With their sculpted curves and scent of Italian futurism, Tatra cars first turned heads in the 1930s. They've been seducing designers ever since (well, up to the 1980s)
‘If today people stop and stare when I drive by in the Tatra, try to imagine the public impact in 1934, the year of its birth… the voluptuous steel body with its sculpted air intakes and striking dorsal fin is continually described as “futuristic” and I enjoy the affinities of this automobile with the artistic movement of Italian Futurism. For example, the figure by Umberto Boccioni, Unique Forms of Continuity in Space (1913), looks as if it had been sculpted in the slipstream of a wind tunnel, and seems to anticipate the embodiment of speed in a new generation of automobiles, still two decades away from realisation.’
I think we are aware that this cannot be a piece of motoring journalism by Jeremy Clarkson. In fact, it turns out to be by Norman Foster. Yes, it seems he owns a Tatra – one of the legendary cars designed by the great automotive engineers Paul Jaray and Hans Ledwinka (1878-1967). To be exact, Foster owns a postwar T87, and is at pains to point out that this is not exactly the same as the slightly earlier but very similar T77 which did indeed debut in 1934.
What else, then, does Foster have in his commodious garage? I’m delighted to read that he has a Citroen Traction Avant, another revolutionary car from 1934 (one of which I once expensively tried and failed to restore). In engineering terms the Citroen was the exact opposite of the Tatra – front engine, front-wheel drive as opposed to its Czech rival’s rear engine, rear-wheel drive. Foster also has an American streamliner of the same period, the Chrysler Airflow, and most famously of all, a functioning Buckminster Fuller Dymaxion which can turn round in its own length – though you don’t want to do that at any kind of speed.
There are more – a 1944 military-version Kdf-Wagen, earliest version of the VW Beetle, and a 1950 split-screen Porsche 356 Coupé. Both designed by the same man, Ferdinand Porsche. All of this information is divulged in Foster’s foreword to a fine book by Ivan Margolius and John G Henry, Tatra: the legacy of Hans Ledwinka. It’s a revised update of a book first published in 1990 when, I’d guess, Foster didn’t have so many of those classic cars. It has been sitting on my desk for months. Finally, in the dog days of August, I got a chance to read it. And what a fascinating account of a great marque it is.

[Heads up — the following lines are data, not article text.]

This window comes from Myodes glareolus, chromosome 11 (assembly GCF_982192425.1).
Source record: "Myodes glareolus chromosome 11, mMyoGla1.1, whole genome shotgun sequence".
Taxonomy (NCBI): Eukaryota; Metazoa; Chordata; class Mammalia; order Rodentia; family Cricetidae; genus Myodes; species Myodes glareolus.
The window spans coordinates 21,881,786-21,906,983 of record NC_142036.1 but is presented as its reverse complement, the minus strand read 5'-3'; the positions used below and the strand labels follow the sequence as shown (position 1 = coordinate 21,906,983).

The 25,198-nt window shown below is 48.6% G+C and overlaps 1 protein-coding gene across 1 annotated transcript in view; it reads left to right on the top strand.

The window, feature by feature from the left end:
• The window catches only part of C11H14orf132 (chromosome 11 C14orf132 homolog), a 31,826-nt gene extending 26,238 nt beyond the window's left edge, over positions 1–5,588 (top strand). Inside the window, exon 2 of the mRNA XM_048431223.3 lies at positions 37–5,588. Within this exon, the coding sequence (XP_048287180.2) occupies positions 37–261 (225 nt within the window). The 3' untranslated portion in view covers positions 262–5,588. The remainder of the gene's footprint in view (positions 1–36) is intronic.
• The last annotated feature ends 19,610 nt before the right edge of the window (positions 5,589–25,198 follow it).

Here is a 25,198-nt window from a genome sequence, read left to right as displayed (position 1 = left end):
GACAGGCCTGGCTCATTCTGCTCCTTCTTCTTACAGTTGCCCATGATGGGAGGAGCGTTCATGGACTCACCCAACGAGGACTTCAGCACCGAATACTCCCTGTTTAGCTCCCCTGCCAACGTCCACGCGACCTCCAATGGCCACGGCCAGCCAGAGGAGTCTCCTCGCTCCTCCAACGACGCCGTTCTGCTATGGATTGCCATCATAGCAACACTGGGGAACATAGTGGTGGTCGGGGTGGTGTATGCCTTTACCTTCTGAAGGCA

Margolius is a Prague-born and trained architect who has previously worked for Foster and Partners among other practices including SOM and YRM. Foster himself knows his automotive history and cherishes the connections between these cars. For instance he relates that Jaray – who held patents dating from 1927 on the wind-tunnel-derived streamlining of cars and ran a New York studio to market them, something he was a world pioneer in – successfully sued Chrysler over its Airflow and won royalties from them. Nonetheless, none other than Wilbur Wright of Wright Brothers fame had also helped Chrysler. Tatra also successfully sued Porsche over his series of rear-engined cars, claiming again that he had infringed their patents, and eventually – in 1965 – won a million deutschmarks.
There were, says Foster, some remarkable other coincidences happening in motor manufacturing at the time – the sudden arrival of one-piece monocoque construction on both sides of the Atlantic in the hands of Chrysler and Citroen, for instance. Tatra’s contribution was not only streamlining but a lightweight central tubular chassis. Some collaborations were acknowledged, others were rather more covert. But Foster is clear on the appeal of Tatra, which continued to make distinctive cars right up to 1999. The glory years of bonkers radicalism, however, ran from the T77 in 1934 to the 1970 T2-603. I think it was one of the latter which was driven by actor Timothy Spall as Mr Poe in the film of Lemony Snicket’s A Series of Unfortunate Events. A good choice, as everything about that film traded on oddness, and that was one of the more distinctive cars of the period.
That was, for me, the last great Tatra styling exercise. The two models that followed in the 1980s and 1990s lost their distinctive curves and the final few cars in the series were squared-off designs looking a bit like inflated Morris Marinas, though still with huge lumps of aircooled V8 engines in the back.
One wonders how things might have progressed were it not for the twin impacts of the Second World War and the postwar Communist regime in Czechoslovakia. Margolius and Henry relate how Hans Ledwinka, the engineer who was the power behind Tatra’s glory years, was jailed for alleged Nazi collaboration by the regime, at the behest of its Soviet masters, and served three years. Although then invited to return and run the Tatra factory, he refused and returned to his native Austria. He was finally rehabilitated posthumously by the Czech Republic’s High Court, in 1992. But Tatra continued without him, producing the triumphantly successful T600 Tatraplan, the most streamlined yet though clearly in line of descent from its Ledwinka predecessors. Ivan Margolius has one of these and has offered me a ride in it one day. Ivan – I think I’m ready now.
Tatra – The Legacy of Hans Ledwinka by Ivan Margolius and John G Henry, with foreword by Lord Foster, Veloce Books limited edition £55.